Giant goats & throwing your shoes: 11 unique Christmas traditions from around the world

Posted: 18 Dec 2023

The Swedes build (then try to burn) a giant goat, in Venezuela they skate to church, and in Greenland, they eat seabirds fermented in seal skin. Yep, not everyone celebrates Christmas with turkey on the 25th of December.

Read on to learn some of the weird and wonderful Christmas traditions from around the world.

1. Hide your brooms in Norway

Norwegian people will hide all the brooms in the house on Christmas Eve. December is the darkest time of the year, and the superstition is that witches will lurk in the shadows, looking to steal a broom for their traditional Christmas night ride.

Read more here.

2. Skate to church in Venezuela

Photo courtesy of

In the capital of Venezuela, Caracas, people ride to early morning Mass on roller skates. It happens between the 16th and 24th of December, and so many people do it that they close the streets to traffic to let people skate safely.

Read more here.

3. Eat KFC in Japan

Photo courtesy of image_vulture/Shutterstock

In 1970, Takeshi Okawara – manager of the first KFC restaurant in Japan – began promoting chicken “party barrels” as a Christmas meal. Each year, 3.6 million Japanese families order a party barrel to be delivered.

Read more here.

4. Decorate your tree with spiders in Ukraine

Photo courtesy of

In addition to the standard tinsel, fairy lights, and baubles, Ukrainians like to throw an artificial spider and webs on the tree. The tradition originates in an old tale of a poor woman who couldn’t afford to decorate her tree and woke on Christmas morning to discover a spider had covered it in a glorious, sparkling web.

Read more here.

5. Throw your shoes in Czech Republic

On Christmas Eve, unmarried Czech women stand with their backs to the door and toss one of their shoes over their shoulders. If it lands with the toe facing the door, it means that they’ll be married within the year.

Read more here.

6. Burn a giant goat in Sweden

Photo credit: BYU College of Humanities

Every year in Gävle, Sweden, the town builds a huge goat at the beginning of Advent. It measures 13m high and takes a whopping 1,000 hours to construct. The fun part? Someone always tries to burn it down, so people bet on whether it will make it to Christmas Day.

Read more here.

7. Hit a pooping log in Spain

Image courtesy of Tio Nadal

Unique to Catalonia, autonomous community of Spain, is the Caga Tió or ‘pooping log’. The log is dressed and fed with small pieces of bread or orange peel each evening. On Christmas Eve or Christmas Day, children hit the log with a stick, singing the special Caga Tió song, asking it to give them lots of sweets.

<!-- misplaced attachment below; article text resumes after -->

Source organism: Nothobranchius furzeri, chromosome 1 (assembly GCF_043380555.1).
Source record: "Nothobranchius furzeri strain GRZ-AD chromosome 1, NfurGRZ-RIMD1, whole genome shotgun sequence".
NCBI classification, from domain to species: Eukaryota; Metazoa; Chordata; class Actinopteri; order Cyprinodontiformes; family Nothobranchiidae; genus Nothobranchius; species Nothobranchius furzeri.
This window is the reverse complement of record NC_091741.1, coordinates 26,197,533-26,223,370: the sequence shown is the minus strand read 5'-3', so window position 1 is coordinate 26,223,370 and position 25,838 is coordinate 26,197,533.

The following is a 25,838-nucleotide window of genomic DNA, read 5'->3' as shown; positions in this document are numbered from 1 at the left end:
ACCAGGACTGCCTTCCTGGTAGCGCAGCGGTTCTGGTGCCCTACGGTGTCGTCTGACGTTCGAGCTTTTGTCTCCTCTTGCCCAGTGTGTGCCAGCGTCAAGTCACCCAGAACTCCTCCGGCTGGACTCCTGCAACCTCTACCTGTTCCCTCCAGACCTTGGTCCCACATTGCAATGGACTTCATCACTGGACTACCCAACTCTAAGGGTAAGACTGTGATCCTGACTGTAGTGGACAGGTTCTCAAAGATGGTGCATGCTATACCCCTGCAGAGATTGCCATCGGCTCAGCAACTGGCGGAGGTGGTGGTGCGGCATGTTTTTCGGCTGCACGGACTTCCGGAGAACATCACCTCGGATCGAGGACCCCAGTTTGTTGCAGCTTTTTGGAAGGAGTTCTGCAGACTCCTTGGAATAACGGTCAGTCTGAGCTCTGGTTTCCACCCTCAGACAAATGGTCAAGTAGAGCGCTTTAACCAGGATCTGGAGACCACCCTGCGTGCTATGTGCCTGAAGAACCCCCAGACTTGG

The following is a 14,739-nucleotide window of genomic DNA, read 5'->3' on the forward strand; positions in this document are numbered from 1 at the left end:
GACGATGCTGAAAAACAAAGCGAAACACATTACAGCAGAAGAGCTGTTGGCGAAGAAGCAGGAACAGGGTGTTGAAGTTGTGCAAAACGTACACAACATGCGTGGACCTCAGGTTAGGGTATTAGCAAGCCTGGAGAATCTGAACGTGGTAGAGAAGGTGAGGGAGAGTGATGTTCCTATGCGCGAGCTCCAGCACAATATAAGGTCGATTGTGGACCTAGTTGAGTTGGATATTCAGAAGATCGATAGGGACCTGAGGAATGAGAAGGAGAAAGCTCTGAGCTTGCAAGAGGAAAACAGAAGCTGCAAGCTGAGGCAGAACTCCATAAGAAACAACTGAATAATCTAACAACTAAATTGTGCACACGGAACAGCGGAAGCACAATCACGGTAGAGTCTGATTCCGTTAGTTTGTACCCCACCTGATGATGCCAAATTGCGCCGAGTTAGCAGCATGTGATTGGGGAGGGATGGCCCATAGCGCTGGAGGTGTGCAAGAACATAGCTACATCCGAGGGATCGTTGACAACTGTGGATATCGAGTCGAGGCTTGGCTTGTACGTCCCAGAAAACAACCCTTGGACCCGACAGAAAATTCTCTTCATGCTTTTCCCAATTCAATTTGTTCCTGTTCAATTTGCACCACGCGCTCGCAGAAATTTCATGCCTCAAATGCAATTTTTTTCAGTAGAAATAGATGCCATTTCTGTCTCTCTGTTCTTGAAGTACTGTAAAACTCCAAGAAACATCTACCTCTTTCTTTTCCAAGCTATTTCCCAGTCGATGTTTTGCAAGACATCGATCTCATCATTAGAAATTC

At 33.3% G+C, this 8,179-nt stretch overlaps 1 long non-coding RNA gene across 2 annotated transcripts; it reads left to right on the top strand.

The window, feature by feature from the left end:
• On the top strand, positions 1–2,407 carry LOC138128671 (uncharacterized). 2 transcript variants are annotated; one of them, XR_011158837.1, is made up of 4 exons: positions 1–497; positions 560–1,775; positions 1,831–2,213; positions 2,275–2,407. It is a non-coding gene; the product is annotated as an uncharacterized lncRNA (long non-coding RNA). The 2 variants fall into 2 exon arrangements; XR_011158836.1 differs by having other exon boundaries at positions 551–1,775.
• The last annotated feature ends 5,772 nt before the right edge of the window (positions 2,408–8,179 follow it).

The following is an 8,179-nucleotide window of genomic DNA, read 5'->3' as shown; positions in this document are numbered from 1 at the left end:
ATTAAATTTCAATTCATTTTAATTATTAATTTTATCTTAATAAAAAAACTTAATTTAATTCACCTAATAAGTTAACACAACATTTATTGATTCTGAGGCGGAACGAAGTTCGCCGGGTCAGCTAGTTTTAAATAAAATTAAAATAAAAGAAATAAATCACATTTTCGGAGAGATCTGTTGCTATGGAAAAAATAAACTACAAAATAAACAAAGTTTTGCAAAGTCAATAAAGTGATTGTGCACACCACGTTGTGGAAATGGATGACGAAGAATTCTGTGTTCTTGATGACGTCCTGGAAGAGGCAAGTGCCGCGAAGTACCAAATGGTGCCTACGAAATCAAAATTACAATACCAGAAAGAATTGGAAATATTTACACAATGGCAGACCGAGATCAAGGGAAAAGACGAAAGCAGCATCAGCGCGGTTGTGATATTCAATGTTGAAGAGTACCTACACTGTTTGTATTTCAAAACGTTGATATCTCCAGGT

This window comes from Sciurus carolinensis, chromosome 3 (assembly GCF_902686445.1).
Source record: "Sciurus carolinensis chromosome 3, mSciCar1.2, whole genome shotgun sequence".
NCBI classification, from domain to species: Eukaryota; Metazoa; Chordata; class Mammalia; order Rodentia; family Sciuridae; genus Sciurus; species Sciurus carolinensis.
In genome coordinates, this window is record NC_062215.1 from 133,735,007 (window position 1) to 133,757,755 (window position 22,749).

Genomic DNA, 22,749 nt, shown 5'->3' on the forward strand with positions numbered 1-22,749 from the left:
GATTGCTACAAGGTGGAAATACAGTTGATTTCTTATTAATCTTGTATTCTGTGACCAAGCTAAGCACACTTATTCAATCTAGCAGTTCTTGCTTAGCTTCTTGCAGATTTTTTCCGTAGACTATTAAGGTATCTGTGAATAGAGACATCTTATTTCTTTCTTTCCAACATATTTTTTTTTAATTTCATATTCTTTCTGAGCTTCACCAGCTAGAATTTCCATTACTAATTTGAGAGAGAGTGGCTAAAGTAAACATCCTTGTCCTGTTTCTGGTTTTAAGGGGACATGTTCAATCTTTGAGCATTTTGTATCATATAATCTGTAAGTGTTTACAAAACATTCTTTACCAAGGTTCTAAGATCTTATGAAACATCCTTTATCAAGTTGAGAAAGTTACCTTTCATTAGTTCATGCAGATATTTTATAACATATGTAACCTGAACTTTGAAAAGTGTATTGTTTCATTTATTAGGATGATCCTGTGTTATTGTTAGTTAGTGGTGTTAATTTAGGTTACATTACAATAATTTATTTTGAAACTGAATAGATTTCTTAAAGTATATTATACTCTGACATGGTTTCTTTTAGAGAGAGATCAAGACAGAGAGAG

Read more here.

8. Hide from the anti-Santa in Austria

Photo courtesy of Christkindlmarket Munchen

In Austria, St. Nicholas has an evil counterpart called Krampus, a demon-like creature with one task: to punish bad children before Christmas. The central event is always the Krampuslauf (Krampus Run). It is a spectacular nocturnal parade of terrifying clad Krampus figures and Perchten elves.

Read more here.

9. Eat a decomposed bird in Greenland

Photo courtesy of Culinary Schools

Each Christmas in Greenland, people tuck into mattak – raw whale skin with a little blubber – and kiviak, which is made by wrapping an auk (a small arctic bird) in seal skin, burying it for several months and then eating its decomposed flesh.

Read more here.

10. Earn a 13th salary in Brazil

Photo courtesy BNN Breaking

In Brazil it’s written into law that all workers get a “13th” salary in December, i.e. they get double pay that month. It’s been going since 1962, and the extra money is meant to help people spend more and boost the economy.

Read more here.

11. Give a peace apple in China

Photo courtesy of

This tradition is rooted in a homophone; “Merry Christmas” translates to Ping’anye (平安夜, the evening of peace) in Mandarin, which sounds very similar to the word for apple. In China, Christmas isn’t a public holiday, but this Christmas Eve tradition for decorating a peace apple has become so popular in the last decade that the price of apples goes up on the 24th of December.

Read more here.


Editor’s note: This blog was originally written in 2020, and has been updated to include new traditions.